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Assessment of Consultant Albanese’s Performance for Sunflower Inc.

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Assessment of Consultant Albanese’s Performance for Sunflower Inc.

Alejandro Rodriguez

TEXAS A&M Corpus Christi

MGMT 3355-001



        Among today’s modern society lies an unfathomable desire and consumption for tasty snack foods and alcoholic beverages. Regardless of the consensual opinion deeming them unhealthy, Sunflower Inc. has garnered great success and wealth with the purchasing and distribution of salty snack foods (corn chips, tortilla chips, and peanuts) and liquor by tapping into the never dying market. According to the text, “Sunflower Incorporated is a large distribution company with over 5,000 employees and gross sales of over $700 million” (Cummings & Worley, 2013, pg. 232) standing to reason that Sunflower is a dominant force in their respective field.

Sunflower Inc. does business in a vastly large area expanding across the United States and Canada and split between 22 regions, each region operating with “its own central warehouse, sales people, finance department, and purchasing department” (Cummings & Worley, 2013, pg. 232) backed with the intent to self-govern due to local tastes and practices among each respective region.

Problem Significance

        Despite Sunflower managing to achieve great success, there is always the inevitable challenges and obstacles to be faced along with threatening competition to overcome.  Sunflower was facing unrelenting competition from rival companies Frito-Lay, Bordens, Nabisco, Procter & Gamble and Planters whom of which were all “pushing hard to increase market share by cutting prices and launching new products” (Cummings & Worley, 2013, pg. 232) thus threatening the foothold Sunflower has in the market share.

        Along with the external threat of competition Sunflower faced, they were also met with internal issues that could prove detrimental to businesses practices. In 1989, Sunflower had implemented a method to analyzing profit margins across the 22 regions and found that “the differences were so great” and the belief for this was that the “highly profitable regions were sometimes using lower-quality items, even seconds, to boost profit margins”. (Cummings & Worley, 2013, pg. 232) The end result of this malpractice would be Sunflower experiencing a gravely tarnished name in the public eye that could severely threat market share.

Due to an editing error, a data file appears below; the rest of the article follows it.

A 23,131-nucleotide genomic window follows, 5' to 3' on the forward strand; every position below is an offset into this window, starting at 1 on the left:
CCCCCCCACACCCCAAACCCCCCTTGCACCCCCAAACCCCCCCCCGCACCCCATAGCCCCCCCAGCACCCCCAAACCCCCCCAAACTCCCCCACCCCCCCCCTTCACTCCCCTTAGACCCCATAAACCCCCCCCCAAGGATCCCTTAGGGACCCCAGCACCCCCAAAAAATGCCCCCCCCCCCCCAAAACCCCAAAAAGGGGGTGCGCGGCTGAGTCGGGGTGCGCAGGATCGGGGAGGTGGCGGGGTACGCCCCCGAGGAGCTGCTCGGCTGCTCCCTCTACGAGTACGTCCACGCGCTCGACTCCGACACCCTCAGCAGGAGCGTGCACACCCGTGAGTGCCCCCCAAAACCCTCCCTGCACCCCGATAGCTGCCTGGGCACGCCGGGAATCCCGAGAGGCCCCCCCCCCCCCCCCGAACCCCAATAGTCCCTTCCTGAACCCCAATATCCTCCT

In hopes of combating these threats, the president of Sunflower Inc., Mr. Steelman implemented a new position designed to monitor pricing and purchasing practices. Former employee of a rival company’s finance department, Agnes Albanese was hired to fill this new position and although the official title was director of pricing and purchasing her role in Sunflower transformed into aa consultant with the power to “establish whatever rules and procedures were necessary” (Cummings & Worley, 2013, pg. 232) to turn things around for Sunflower.



        Albanese started her endeavors with an unrelenting and stubborn pace in order to induce the quickest possible change and results for Sunflower Inc. She firmly believed an immediate change of direction was needed or else operations would be forced to surrender a lion’s share of the market share. Within three weeks of being in the job, she had made her first executive decision to establish a standardized pricing and purchasing policy amongst all participating regions. This policy entailed that any order of local purchases exceeding $5,000 [statistically 60%] should be ran through her and her offices and that any changes in prices and purchases should be notified to the home office beforehand. The change had reached a consensus and was implemented into policy and procedure manuals for Sunflower later on.

        Despite approval of the new change, Vice President of the finance department and supervisor of Albanese, Mr. Mobley, met Albanese with his bearings about distributing the new policies to the regions in the most efficient manner. Albanese found herself set in her ways for using e-mail services to distribute the policy changes, but at the time of this endeavor the internet was not the most optimal piece of technology and the various region heads dealt with too many incoming e-mails that the policy change could’ve easily been lost in its tracks. Mobley had suggested to Albanese that a simple e-mail would not be sufficient and that she should personally visit the heads of the regions, but she reluctantly turned the idea down by saying “the trips would be expensive and time-consuming” (Cummings & Worley, 2013, pg. 233). Upon failure to change Albanese’s mind, Mobley attempted another suggestion to yield on the distribution of the policy change until after the annual company meeting in three months. Albanese turned this down as well stating “this would take too long because the procedures would not take effect until after the peak sales season” (Cummings & Worley, 2013, pg. 233).



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